The Inferiority Complex
It was almost too perfect.
Just a day after Ross A posted an intriguing article right here on Silver Seven about the inferiority complex of being an Ottawa Senators fan, someone was determined to prove his point. In an article published at TheScore, Justin Bourne gave his predictions on what the standings will look like by the end of the 2015-16 NHL season.
There was just one problem, though.
@jtbourne @theScore the Sens are where? pic.twitter.com/GsjhD5enI2— Chris Hockin (@ChrisHockin) August 26, 2015
Yes, in true mainstream media fashion, Ottawa was left entirely off the Atlantic Division standings, and without any mention in the paragraphs above or below.
But surely, this was an honest mistake. Bourne would set out to right the ship and give the Senators a fair assessment and a couple sentences to go along with it.
@procdaddy Ha, somehow forgot to include them, figured I'd just add their spot and not try to wedge in an awkward paragraph— Justin Bourne (@jtbourne) August 26, 2015
Alright, so maybe Ottawa didn't get their paragraph, or even a few words, but at least they were given a playoff spot.
Wait. Nope. Sixth spot in the Atlantic behind the Panthers.
Never change, mainstream media. Never change.
Who Will Be the Senators' Top Forward in 2015-16?
This question can be looked at two ways.
One is by sheer point totals. The forward who puts up the best offensive numbers should be the most valuable up front. Option No. 2 could be to determine the best forward by overall impact. Their defensive play, performance in special teams situations and whether or not you want them on the ice with the team down a goal in the final minute.
Using either criteria, the winner will be Mark Stone.
On one hand, he was tied for the lead in forward points with Kyle Turris with 64, but Stone lead the team (along with Erik Karlsson) in points per game. He sat alone atop the team in points per 60 minutes played, though. That one wasn't even close.
Point totals aside, he's a solid penalty killer, the hockey world's best pickpocket artist and plays just as well without the puck.
I know I'm expecting even more success from a guy who just had a huge breakthrough, but we tend to forget about how minimal Stone's usage was during the first few months of the season. It wasn't until mid December that he started playing top six minutes. 82 games of Mark Stone playing 18-plus minutes each and every game is going to be a treat.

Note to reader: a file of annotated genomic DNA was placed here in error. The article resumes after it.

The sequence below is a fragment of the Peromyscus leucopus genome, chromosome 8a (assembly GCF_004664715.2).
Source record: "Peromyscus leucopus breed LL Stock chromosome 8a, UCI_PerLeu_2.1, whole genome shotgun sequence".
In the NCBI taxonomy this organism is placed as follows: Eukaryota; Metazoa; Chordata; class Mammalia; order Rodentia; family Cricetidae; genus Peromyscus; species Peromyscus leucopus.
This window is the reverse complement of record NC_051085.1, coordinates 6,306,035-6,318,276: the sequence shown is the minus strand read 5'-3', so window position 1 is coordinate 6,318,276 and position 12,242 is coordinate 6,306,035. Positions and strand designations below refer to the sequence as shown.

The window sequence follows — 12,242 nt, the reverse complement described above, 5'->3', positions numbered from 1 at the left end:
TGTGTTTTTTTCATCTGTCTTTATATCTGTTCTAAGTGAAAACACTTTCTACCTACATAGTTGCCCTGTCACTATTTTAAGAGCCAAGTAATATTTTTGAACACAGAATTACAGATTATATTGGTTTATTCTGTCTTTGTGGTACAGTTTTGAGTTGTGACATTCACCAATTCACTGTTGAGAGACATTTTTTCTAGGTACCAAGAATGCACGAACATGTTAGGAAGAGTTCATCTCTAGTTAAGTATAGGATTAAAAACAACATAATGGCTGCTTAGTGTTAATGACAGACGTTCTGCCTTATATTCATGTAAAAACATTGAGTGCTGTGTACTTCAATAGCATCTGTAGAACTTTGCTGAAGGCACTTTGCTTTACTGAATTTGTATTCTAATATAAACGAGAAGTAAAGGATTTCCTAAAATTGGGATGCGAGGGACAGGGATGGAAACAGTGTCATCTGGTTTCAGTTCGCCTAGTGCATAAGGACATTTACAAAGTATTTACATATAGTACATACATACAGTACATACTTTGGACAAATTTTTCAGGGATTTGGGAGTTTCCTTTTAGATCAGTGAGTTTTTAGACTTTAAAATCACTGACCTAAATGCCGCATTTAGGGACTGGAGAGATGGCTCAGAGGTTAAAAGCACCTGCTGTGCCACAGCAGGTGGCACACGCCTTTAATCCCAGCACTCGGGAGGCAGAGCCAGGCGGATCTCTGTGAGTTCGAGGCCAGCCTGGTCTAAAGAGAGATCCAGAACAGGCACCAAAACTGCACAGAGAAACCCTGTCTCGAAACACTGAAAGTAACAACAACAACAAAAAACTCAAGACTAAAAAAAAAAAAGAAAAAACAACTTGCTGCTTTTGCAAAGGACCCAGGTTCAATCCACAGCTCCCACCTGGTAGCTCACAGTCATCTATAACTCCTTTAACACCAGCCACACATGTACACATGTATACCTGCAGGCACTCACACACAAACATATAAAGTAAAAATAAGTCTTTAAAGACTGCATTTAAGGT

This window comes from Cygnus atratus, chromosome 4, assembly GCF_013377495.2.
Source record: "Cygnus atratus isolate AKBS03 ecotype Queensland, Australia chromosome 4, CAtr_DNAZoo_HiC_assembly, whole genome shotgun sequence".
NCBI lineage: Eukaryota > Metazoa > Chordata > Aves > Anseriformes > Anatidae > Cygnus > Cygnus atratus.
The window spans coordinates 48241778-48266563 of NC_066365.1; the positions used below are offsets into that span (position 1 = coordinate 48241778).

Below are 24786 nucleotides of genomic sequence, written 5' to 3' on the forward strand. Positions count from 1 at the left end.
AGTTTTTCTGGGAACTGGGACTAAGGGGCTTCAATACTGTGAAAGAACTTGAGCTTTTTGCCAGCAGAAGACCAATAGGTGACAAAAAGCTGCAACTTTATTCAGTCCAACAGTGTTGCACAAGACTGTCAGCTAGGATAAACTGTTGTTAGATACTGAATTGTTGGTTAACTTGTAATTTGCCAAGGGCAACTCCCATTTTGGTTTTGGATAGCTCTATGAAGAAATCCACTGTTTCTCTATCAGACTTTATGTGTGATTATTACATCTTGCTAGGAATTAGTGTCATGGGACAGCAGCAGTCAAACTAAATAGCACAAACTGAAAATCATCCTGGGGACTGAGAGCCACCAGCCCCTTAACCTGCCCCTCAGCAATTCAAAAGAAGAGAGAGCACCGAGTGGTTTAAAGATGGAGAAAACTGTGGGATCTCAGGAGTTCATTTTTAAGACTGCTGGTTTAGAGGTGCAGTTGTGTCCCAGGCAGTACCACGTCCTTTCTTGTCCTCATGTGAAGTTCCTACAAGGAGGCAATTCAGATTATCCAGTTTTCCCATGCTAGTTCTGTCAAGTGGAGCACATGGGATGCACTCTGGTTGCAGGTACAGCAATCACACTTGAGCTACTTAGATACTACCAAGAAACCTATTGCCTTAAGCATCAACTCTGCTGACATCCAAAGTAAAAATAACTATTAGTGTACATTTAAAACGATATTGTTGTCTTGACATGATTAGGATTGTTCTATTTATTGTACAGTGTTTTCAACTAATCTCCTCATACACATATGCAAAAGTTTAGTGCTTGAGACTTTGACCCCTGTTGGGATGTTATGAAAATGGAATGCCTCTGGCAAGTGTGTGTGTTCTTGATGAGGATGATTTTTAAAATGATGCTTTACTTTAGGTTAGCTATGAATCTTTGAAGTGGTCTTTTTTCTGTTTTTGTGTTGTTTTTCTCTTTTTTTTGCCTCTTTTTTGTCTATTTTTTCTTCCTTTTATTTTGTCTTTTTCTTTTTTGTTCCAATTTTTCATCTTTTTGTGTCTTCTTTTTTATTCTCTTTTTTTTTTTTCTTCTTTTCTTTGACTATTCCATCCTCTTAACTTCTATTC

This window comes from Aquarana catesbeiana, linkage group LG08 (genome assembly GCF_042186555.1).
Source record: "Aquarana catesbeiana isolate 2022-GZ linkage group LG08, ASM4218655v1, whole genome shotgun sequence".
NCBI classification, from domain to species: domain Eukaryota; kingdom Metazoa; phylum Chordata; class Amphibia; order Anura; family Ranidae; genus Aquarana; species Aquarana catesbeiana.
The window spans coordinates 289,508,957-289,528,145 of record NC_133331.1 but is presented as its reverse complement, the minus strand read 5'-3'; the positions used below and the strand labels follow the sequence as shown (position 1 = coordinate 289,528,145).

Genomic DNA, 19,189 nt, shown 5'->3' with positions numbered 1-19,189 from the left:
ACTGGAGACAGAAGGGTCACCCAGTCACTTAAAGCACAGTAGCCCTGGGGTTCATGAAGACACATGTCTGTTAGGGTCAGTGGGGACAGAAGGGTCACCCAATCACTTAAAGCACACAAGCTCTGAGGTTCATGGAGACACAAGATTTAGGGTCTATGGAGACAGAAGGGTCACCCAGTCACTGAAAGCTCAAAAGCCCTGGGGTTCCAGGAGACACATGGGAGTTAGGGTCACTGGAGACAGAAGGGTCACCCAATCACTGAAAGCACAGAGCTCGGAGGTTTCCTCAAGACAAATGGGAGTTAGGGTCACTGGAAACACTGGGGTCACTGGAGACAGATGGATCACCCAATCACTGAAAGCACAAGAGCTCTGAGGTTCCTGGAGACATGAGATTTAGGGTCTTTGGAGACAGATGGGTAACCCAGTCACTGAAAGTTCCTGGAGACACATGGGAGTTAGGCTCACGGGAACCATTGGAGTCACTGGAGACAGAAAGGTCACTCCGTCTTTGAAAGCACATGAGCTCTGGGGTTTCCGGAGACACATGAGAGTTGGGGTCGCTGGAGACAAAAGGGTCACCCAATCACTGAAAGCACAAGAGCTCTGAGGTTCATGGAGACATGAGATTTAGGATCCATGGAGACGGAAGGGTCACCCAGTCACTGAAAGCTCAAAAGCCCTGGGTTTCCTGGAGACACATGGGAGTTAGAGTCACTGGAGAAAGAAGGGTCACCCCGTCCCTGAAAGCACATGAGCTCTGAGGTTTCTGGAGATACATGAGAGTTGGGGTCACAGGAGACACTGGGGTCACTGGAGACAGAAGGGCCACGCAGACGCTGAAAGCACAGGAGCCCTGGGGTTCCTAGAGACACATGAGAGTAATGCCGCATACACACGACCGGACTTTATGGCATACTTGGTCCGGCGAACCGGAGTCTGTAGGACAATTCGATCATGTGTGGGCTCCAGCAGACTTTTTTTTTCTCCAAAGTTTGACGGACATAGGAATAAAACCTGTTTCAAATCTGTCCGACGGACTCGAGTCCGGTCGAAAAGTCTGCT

Oh, and don't worry about the sophomore slump. This upcoming season will be Stone's
25th fourth year playing in the NHL.
Who Will the Senators Be Missing Most Dearly?
As you all know, the nation's capital lost a few good men this summer.
Though other departures will prove less than detrimental to the Senators come October, the presence of two could be felt all too much if things don't go accordingly.
When Erik Condra and Robin Lehner were told to pack their bags, a good deal of stability and insurance left along with them. While Matt O'Connor has never played a professional game of hockey before and Andrew Hammond still only has a couple months in the NHL under his belt, if Craig Anderson has any sort of injury, the Senators will have their hand near the panic button.
As for the bottom six, losing arguably their best player will likely not go over well. Especially now that Chris Neil, Colin Greening and Zack Smith are getting ready for a possible reunion tour.
In the long run, say maybe three years down the road, Lehner will have likely blossomed into the No. 1 goalie he was destined to be and we'll be the lucky ones witnessing it within our own division week in and week out. But in the near future, a healthy Anderson will carry the load and the third and fourth lines won't be as reliable as they were before.
Point Condra. For now.
The Worst Game in (the part of Sens) History (I Have Witnessed)
The last two thoughts are brought to you by Sens Chirp for his two pieces on the best and worst games in Senators history.
I am thankful for being young enough that the countless playoff series against the Leafs didn't mean enough to scar me for life. I remember watching them. I just don't remember caring. After Patrick Lalime let that beach ball squeak between his closed legs, 8-year-old me probably just shrugged and left to go play with his Yu-Gi-Oh! cards.
It wasn't until after the Stanley Cup Final loss that I began following the team more and more closely.
And actually, the worst game I can remember experiencing would be the last game Ottawa played. You know the one.
After two blown high sticks and an early whistle kept the Senators from taking the Canadiens to a Game 7, I was on the verge of tears. And not that I was sad the amazing run was over. It was from frustration. I felt cheated and there was absolutely nothing I could do about it except sit there and listen to Glenn Healy exclaim how incredibly difficult it was to beat Carey Price four games in a row.
I'll reminisce about the phenomenal season tomorrow. Right now, I'm sour. It shouldn't have ended tonight..— Callum Fraser (@CallumFraser18) April 27, 2015
The Best Game in (the part of Sens) History (I Have Witnessed)
I was at this one. I'll let Alfie do the talking.